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Things to Do, Feb. 17-24, 2017

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Rebecca Valli
'So This is Paris' poster
Cornell Cinema's Elegant Winter Party on Feb. 26 will be a Jazz Age affair, with Ernst Lubitsch's 1926 comedy "So This is Paris."

Demagogues, pleasure seekers

Cornell Cinema launches a series of films on “Demagogues” with “The Great Dictator,” Charlie Chaplin’s 1940 caricature of Adolf Hitler, Feb. 22 at 7 p.m. in Willard Straight Theatre.

The series also features Stanley Kubrick’s 1963 dark comedy “Dr. Strangelove,” March 3-4; the 1933 political corruption drama “Gabriel Over the White House” March 8, with Franchot Tone ’27 as unhinged president Walter Huston’s right-hand man; and the Marx Brothers’ 1933 spoof of wartime politics “Duck Soup,” March 23-24.

Coming up: Ernst Lubitsch’s 1926 silent comedy “So This is Paris” is the centerpiece of Cornell Cinema’s annual Elegant Winter Party, Feb. 25 at 7:15 p.m.

Screening in a 35mm print preserved by the Library of Congress and with live piano accompaniment by Philip Carli, “So This is Paris” features the first-ever choreographed dance scene to appear on film, with partygoers doing the Charleston.

With Jazz Age decorations and a display of vintage flapper dresses from the Cornell Costume Collection, the fundraiser also includes door prizes and complimentary beverages, hors d’oeuvres and desserts. Advance tickets are $50 each, $30 for students ($65 and $40 at the door), available from and on sale 9 a.m. to 5 p.m. weekdays in 104 Willard Straight Hall starting Feb. 20.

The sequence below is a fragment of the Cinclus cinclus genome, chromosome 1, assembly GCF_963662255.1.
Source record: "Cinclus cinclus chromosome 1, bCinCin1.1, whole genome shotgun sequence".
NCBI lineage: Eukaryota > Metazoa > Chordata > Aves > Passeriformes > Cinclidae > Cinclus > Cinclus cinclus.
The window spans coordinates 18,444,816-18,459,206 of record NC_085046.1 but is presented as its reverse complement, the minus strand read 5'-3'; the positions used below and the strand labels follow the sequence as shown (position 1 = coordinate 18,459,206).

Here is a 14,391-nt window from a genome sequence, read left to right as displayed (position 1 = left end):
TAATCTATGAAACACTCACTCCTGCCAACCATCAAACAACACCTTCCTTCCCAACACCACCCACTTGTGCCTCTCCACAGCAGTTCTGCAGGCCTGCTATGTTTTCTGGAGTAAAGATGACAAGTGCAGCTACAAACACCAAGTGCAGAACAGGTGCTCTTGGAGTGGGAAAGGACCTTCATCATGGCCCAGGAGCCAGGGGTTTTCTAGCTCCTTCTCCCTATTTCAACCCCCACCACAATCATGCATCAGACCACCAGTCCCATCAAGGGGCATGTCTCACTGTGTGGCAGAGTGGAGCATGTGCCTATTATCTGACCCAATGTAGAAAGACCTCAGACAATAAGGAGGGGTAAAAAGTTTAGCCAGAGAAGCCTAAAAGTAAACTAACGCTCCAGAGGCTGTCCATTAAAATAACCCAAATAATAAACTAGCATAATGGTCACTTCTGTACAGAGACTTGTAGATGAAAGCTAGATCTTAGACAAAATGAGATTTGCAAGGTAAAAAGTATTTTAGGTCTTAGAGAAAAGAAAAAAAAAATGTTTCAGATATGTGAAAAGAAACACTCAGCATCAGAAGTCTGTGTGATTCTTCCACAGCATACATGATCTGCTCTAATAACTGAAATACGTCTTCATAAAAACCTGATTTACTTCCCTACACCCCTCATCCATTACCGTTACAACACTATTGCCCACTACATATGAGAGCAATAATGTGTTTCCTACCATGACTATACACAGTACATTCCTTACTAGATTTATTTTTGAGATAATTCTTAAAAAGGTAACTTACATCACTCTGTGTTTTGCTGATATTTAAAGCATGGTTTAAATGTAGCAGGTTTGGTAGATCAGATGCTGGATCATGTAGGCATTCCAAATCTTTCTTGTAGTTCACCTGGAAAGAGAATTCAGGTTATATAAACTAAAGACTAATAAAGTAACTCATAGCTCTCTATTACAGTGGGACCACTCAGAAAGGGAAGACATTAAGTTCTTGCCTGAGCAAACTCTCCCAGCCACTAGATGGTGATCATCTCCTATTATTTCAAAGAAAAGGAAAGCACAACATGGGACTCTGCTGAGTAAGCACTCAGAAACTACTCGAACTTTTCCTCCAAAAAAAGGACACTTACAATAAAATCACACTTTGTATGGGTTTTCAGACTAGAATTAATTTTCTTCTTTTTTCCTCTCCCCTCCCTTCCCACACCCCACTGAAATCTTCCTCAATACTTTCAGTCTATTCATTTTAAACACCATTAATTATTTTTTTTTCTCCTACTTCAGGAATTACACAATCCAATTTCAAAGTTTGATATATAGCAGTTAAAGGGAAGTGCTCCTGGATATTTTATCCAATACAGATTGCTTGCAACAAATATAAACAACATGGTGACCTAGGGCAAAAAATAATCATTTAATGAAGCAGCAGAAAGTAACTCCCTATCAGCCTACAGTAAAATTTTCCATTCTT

Media studies: architecture

Assistant professor of architecture Jenny Sabin will discuss her experimental architectural work in a Media Studies midday colloquium, Feb. 23 from noon to 1:15 p.m. in 703 Olin Library.

Lunch will be provided and graduate students are welcome to attend. RSVP to Jeremy Braddock by noon Tuesday, Feb. 21. 

Sabin is the Arthur L. and Isabel B. Wiesenberger assistant professor and director of graduate studies in architecture in the College of Architecture, Art and Planning. In her research and architectural practice, she applies insights and theories from biology and mathematics to the design, fabrication and production of material structures.

The reading for the colloquium is Sabin’s short essay “Transformative Research Practice: Architectural Affordances and Crisis,” published in 2015 in the Journal of Architectural Education.

Art and the Military

The Herbert F. Johnson Museum of Art hosts an open forum, “Art & the Military,” Thursday, Feb. 23, at 5:15 p.m. Admission is free and open to the public.

The discussion, with topics including the perception of the military today, will be led by U.S. Army veteran Dave Juers, who served in Vietnam in 1969-70; U.S. Air Force technical sergeant, journalist and public affairs/broadcast specialist Lucas Morrow; and members of the Cornell Undergraduate Veterans Association.